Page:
blacks and vibrant colors characteristic of Samsung's 4.8" 720p Super AMOLED
Physically, there's a lot to like, here. First, despite it's
overall dimensions, because it's so thin, it slips into (and out of) pockets
really easily. The back comes off to access the microSDHC card slot as well as
to swap out the massive 2,100 mAh battery. The external speaker is among the
loudest I've used, and the earpiece speaker is similarly loud and clear. The
camera generates some stellar photographs (more on that below).
For some, the physical home button will be comforting, yet
others will wonder why add something that can just break. There's also NFC
(near-field communication) hardware onboard, for doing things like Google
Wallet and Samsung TecTiles, as well as all the standard wireless and sensor
Inside is a screaming fast Qualcomm Snapdragon S4 1.5GHz
dual-core processor supported by a very generous 2GB of RAM. That's noteworthy
because it gives the phone extra headroom to keep apps in memory rather than
closing them out and writing their data to flash storage; that improves the
overall impression of snappiness, a sensation backed up by benchmarks.
Also helping out on that is that the flash storage onboard
(either 16GB or 32GB, depending on model) seems really, really fast. This is
especially noteworthy when installing a large app to internal storage...it
happens much faster than on, say, my Nexus 7 despite the Nexus having a faster,
5-core Tegra 3 processor onboard.
All that's great, but there have to be some trade-offs
right? Amazingly, not really. The only minor quibble I can make about the GS
III's hardware is that the HDMI output via the USB slot requires a special
Samsung adapter to plug into an otherwise standard MHL adapter. The Samsung
adapter is cheap, though - I found it online for less than $9 - but it's the
principle of the thing...why couldn't they just do standard MHL? Regardless, once
you have the adapter, video mirroring works great, as this demo video shows:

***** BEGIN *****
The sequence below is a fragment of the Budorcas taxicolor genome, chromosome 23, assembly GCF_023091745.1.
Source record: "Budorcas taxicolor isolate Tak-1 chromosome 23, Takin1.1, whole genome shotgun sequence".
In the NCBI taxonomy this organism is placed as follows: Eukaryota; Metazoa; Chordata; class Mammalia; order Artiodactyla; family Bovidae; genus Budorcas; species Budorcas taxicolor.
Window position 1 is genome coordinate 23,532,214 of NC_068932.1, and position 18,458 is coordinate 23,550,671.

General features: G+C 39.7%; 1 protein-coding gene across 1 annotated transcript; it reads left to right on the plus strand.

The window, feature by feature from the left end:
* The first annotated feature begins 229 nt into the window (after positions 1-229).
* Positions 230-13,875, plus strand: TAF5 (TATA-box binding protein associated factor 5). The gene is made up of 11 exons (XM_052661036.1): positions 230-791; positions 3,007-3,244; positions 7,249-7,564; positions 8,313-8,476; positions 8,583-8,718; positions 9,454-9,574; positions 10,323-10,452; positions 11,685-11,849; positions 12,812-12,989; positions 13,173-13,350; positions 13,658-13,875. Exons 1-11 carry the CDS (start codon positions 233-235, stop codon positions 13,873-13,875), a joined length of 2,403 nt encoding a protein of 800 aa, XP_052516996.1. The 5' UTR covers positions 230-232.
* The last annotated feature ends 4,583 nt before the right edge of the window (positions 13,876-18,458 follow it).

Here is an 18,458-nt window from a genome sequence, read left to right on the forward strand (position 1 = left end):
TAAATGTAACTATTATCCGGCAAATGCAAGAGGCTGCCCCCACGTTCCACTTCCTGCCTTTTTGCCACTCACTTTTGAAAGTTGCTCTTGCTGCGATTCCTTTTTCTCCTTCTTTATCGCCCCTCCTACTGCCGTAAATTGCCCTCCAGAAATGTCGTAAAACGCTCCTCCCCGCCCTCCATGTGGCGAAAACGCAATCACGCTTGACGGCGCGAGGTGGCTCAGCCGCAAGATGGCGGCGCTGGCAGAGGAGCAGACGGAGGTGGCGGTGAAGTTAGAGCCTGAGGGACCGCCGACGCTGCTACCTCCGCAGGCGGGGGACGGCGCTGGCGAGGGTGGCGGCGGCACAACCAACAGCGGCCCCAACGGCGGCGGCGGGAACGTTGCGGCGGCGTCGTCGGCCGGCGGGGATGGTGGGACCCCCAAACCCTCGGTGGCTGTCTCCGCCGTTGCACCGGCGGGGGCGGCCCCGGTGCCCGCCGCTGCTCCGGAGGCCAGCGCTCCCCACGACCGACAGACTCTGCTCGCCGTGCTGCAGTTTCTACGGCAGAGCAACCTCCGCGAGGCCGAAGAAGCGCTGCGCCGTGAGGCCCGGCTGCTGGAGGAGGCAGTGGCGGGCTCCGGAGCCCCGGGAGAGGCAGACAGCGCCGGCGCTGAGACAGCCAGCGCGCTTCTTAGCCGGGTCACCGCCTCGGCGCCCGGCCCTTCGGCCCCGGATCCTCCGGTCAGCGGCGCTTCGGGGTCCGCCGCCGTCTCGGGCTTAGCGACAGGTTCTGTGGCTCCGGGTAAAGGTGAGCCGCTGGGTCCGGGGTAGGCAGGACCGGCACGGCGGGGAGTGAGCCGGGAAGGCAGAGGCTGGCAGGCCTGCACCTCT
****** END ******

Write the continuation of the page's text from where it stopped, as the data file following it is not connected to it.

Also, the design of the phone is such that when the phone is
laying face down on a surface, the sides slope inwards, making it a bit
challenging to actually pick up. Finally, Samsung decided to integrate the NFC
hardware into the battery, meaning you can't go pick up a cheapie extra battery
off eBay if you also want the NFC to keep working. But, all told, those are
some amazingly slight complaints compared to all the great tech, here...Samsung
has done a stellar job on the GS III's hardware for sure.
Finally, speaking of the battery, I had no problem getting the
GS III to last all day on a single charge. When spending most of my time in
Wi-Fi environments, I'd often go to bed after 18 hours or so with a third or
more of my battery remaining. When spending more time using cellular data (in
my case, 3G...see below), the phone would end the day a bit lower. But, I found
that I had to have some pretty massive Angry Birds sessions or watch a lot of
video for the battery to require charging before I hit the sack. So, I expect
most people will find it lasts all day most, if not all, of the time. But, if
it doesn't, and there's no charger handy, it's easy to pop in a spare battery. Having
options is nice.
Regarding software, well, here's where the GS III becomes a
little more of a mixed bag. It comes with Samsung's newest version of TouchWiz,
a UI overlay on top of the stock Android 4.0.4 Ice Cream Sandwich. TouchWiz is
mind it, but I don't prefer it over, say, HTC's Sense. To be quite honest,
Android has gotten to be so mature in its usability (thanks a lot to Matias
Duarte) that these manufacturer overlays are becoming less and less necessary.
But I digress. TouchWiz is like a pizza...you have to try it for yourself before
you can make a final judgment.
That said, there are a few high points within the TouchWiz
environment. First is the camera app, which, when paired with the GS III's very
capable 8MP still / 1080p video sensor, makes for truly enjoyable picture- and
video-taking experience. And I can honestly say that I've never before
thoroughly enjoyed taking pictures with a phone, but the GS III made me nearly giggle
with delight at both the camera features it offers (like panorama mode and HDR mode and smileshot mode...all these actually work great!) and the photographs it
produced. Here are some examples I took with the GS III...an HDR shot on top and a vertical panorama of three overlapping captures (stitched automatically in the phone) on the bottom (click to open up full-size images):